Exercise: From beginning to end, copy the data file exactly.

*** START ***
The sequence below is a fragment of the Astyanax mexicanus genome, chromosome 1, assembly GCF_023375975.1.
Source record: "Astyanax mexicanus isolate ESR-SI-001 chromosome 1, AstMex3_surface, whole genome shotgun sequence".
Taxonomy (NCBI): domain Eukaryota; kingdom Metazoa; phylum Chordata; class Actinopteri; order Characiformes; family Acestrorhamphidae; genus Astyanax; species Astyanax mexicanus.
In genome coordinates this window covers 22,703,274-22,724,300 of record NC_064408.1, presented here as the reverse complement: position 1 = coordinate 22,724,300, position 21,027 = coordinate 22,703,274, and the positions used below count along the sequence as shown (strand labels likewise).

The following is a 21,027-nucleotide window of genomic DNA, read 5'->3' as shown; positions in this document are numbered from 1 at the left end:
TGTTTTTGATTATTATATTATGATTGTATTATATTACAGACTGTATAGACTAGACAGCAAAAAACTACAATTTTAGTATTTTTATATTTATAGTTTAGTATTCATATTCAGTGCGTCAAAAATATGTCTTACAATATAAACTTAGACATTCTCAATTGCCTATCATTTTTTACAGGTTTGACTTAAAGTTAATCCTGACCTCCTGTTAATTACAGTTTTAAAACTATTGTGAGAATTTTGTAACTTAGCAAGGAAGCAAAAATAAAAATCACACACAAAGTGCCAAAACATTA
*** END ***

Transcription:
The sequence below is a fragment of the Astyanax mexicanus genome, chromosome 1, assembly GCF_023375975.1.
Source record: "Astyanax mexicanus isolate ESR-SI-001 chromosome 1, AstMex3_surface, whole genome shotgun sequence".
Taxonomy (NCBI): domain Eukaryota; kingdom Metazoa; phylum Chordata; class Actinopteri; order Characiformes; family Acestrorhamphidae; genus Astyanax; species Astyanax mexicanus.
In genome coordinates this window covers 22,703,274-22,724,300 of record NC_064408.1, presented here as the reverse complement: position 1 = coordinate 22,724,300, position 21,027 = coordinate 22,703,274, and the positions used below count along the sequence as shown (strand labels likewise).

The following is a 21,027-nucleotide window of genomic DNA, read 5'->3' as shown; positions in this document are numbered from 1 at the left end:
TGTTTTTGATTATTATATTATGATTGTATTATATTACAGACTGTATAGACTAGACAGCAAAAAACTACAATTTTAGTATTTTTATATTTATAGTTTAGTATTCATATTCAGTGCGTCAAAAATATGTCTTACAATATAAACTTAGACATTCTCAATTGCCTATCATTTTTTACAGGTTTGACTTAAAGTTAATCCTGACCTCCTGTTAATTACAGTTTTAAAACTATTGTGAGAATTTTGTAACTTAGCAAGGAAGCAAAAATAAAAATCACACACAAAGTGCCAAAACATTA